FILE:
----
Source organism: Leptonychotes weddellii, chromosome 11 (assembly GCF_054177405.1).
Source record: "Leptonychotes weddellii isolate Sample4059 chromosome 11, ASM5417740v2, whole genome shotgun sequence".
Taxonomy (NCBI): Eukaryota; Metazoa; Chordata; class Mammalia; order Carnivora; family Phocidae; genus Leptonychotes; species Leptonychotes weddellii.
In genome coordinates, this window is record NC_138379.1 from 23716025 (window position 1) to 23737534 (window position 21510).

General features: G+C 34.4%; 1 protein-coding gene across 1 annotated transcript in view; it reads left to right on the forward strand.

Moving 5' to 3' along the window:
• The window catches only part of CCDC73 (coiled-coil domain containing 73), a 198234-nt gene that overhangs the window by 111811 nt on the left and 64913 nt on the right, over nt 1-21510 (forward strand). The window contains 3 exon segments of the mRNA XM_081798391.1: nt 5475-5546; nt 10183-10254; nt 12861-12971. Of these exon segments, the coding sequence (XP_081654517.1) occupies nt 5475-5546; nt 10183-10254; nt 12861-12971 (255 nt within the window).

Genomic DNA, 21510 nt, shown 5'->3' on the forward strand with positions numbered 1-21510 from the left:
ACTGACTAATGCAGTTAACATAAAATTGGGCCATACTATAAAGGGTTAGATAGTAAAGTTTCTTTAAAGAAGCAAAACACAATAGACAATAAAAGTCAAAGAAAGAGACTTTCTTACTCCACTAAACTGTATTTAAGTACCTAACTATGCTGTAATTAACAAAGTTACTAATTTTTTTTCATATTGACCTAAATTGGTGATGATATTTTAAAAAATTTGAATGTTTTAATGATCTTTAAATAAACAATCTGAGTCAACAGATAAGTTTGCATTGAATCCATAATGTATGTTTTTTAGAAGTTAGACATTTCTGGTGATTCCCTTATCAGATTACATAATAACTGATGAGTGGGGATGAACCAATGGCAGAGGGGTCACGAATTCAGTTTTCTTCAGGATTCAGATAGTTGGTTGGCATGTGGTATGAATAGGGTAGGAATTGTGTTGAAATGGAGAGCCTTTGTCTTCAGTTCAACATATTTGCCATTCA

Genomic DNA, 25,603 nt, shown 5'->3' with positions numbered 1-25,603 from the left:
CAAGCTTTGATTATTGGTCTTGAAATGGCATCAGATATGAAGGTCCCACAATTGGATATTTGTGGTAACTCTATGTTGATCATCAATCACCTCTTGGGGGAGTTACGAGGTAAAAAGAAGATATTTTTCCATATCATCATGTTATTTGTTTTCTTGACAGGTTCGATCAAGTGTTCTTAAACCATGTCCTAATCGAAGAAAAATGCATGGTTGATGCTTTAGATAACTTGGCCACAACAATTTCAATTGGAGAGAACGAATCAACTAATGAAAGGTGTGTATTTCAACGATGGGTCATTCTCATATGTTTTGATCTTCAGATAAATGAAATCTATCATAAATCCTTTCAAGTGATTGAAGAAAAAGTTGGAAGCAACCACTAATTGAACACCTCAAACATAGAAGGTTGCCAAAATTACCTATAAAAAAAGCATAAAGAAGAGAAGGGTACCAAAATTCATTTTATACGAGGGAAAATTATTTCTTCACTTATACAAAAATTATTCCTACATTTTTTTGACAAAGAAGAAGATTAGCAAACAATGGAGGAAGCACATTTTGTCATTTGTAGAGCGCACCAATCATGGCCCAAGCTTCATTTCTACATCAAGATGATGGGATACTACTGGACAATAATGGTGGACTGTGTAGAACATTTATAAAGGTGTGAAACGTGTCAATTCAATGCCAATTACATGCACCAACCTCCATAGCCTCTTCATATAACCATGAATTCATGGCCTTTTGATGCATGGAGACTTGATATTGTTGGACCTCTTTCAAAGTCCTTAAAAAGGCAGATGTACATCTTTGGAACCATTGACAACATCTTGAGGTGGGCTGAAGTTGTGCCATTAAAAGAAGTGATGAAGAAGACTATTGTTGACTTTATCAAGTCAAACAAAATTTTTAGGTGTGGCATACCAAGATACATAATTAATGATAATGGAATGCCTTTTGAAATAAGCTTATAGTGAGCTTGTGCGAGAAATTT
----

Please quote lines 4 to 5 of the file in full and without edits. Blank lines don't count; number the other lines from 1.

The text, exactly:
In genome coordinates, this window is record NC_138379.1 from 23716025 (window position 1) to 23737534 (window position 21510).

General features: G+C 34.4%; 1 protein-coding gene across 1 annotated transcript in view; it reads left to right on the forward strand.